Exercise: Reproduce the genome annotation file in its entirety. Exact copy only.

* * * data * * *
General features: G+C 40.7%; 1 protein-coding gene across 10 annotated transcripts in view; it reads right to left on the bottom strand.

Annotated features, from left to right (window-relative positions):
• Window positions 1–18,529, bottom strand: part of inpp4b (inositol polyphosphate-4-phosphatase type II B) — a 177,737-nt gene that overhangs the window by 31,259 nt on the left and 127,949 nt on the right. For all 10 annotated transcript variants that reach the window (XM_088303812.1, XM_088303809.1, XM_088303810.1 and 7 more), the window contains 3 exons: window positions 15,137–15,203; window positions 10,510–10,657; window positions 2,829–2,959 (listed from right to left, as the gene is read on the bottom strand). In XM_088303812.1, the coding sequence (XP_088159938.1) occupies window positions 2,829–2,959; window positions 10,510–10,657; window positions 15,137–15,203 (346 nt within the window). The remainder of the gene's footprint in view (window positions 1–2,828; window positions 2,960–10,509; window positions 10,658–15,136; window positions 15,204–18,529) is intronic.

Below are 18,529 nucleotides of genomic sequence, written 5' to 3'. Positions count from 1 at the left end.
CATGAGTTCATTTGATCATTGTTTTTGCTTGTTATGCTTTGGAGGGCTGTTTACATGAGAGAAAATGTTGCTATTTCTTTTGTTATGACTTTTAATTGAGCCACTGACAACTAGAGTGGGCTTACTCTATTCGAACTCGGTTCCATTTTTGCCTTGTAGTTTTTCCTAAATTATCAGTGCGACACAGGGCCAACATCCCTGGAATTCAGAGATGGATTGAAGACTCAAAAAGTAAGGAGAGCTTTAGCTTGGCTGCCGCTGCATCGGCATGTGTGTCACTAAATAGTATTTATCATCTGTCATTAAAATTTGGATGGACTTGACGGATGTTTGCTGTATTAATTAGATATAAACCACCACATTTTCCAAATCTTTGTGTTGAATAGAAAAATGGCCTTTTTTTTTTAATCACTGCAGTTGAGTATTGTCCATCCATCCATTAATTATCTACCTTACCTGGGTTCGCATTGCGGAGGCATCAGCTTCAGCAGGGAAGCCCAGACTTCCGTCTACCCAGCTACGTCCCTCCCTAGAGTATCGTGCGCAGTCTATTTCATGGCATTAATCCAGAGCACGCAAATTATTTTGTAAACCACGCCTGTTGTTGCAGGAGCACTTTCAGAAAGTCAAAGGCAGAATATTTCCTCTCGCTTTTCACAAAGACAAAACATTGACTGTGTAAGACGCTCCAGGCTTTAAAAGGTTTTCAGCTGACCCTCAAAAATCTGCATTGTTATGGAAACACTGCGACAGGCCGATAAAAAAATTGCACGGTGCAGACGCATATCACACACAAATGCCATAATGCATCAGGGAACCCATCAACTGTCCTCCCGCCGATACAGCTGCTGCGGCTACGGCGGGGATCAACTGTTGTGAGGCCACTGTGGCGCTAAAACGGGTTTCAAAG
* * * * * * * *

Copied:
General features: G+C 40.7%; 1 protein-coding gene across 10 annotated transcripts in view; it reads right to left on the bottom strand.

Annotated features, from left to right (window-relative positions):
• Window positions 1–18,529, bottom strand: part of inpp4b (inositol polyphosphate-4-phosphatase type II B) — a 177,737-nt gene that overhangs the window by 31,259 nt on the left and 127,949 nt on the right. For all 10 annotated transcript variants that reach the window (XM_088303812.1, XM_088303809.1, XM_088303810.1 and 7 more), the window contains 3 exons: window positions 15,137–15,203; window positions 10,510–10,657; window positions 2,829–2,959 (listed from right to left, as the gene is read on the bottom strand). In XM_088303812.1, the coding sequence (XP_088159938.1) occupies window positions 2,829–2,959; window positions 10,510–10,657; window positions 15,137–15,203 (346 nt within the window). The remainder of the gene's footprint in view (window positions 1–2,828; window positions 2,960–10,509; window positions 10,658–15,136; window positions 15,204–18,529) is intronic.

Below are 18,529 nucleotides of genomic sequence, written 5' to 3'. Positions count from 1 at the left end.
CATGAGTTCATTTGATCATTGTTTTTGCTTGTTATGCTTTGGAGGGCTGTTTACATGAGAGAAAATGTTGCTATTTCTTTTGTTATGACTTTTAATTGAGCCACTGACAACTAGAGTGGGCTTACTCTATTCGAACTCGGTTCCATTTTTGCCTTGTAGTTTTTCCTAAATTATCAGTGCGACACAGGGCCAACATCCCTGGAATTCAGAGATGGATTGAAGACTCAAAAAGTAAGGAGAGCTTTAGCTTGGCTGCCGCTGCATCGGCATGTGTGTCACTAAATAGTATTTATCATCTGTCATTAAAATTTGGATGGACTTGACGGATGTTTGCTGTATTAATTAGATATAAACCACCACATTTTCCAAATCTTTGTGTTGAATAGAAAAATGGCCTTTTTTTTTTAATCACTGCAGTTGAGTATTGTCCATCCATCCATTAATTATCTACCTTACCTGGGTTCGCATTGCGGAGGCATCAGCTTCAGCAGGGAAGCCCAGACTTCCGTCTACCCAGCTACGTCCCTCCCTAGAGTATCGTGCGCAGTCTATTTCATGGCATTAATCCAGAGCACGCAAATTATTTTGTAAACCACGCCTGTTGTTGCAGGAGCACTTTCAGAAAGTCAAAGGCAGAATATTTCCTCTCGCTTTTCACAAAGACAAAACATTGACTGTGTAAGACGCTCCAGGCTTTAAAAGGTTTTCAGCTGACCCTCAAAAATCTGCATTGTTATGGAAACACTGCGACAGGCCGATAAAAAAATTGCACGGTGCAGACGCATATCACACACAAATGCCATAATGCATCAGGGAACCCATCAACTGTCCTCCCGCCGATACAGCTGCTGCGGCTACGGCGGGGATCAACTGTTGTGAGGCCACTGTGGCGCTAAAACGGGTTTCAAAG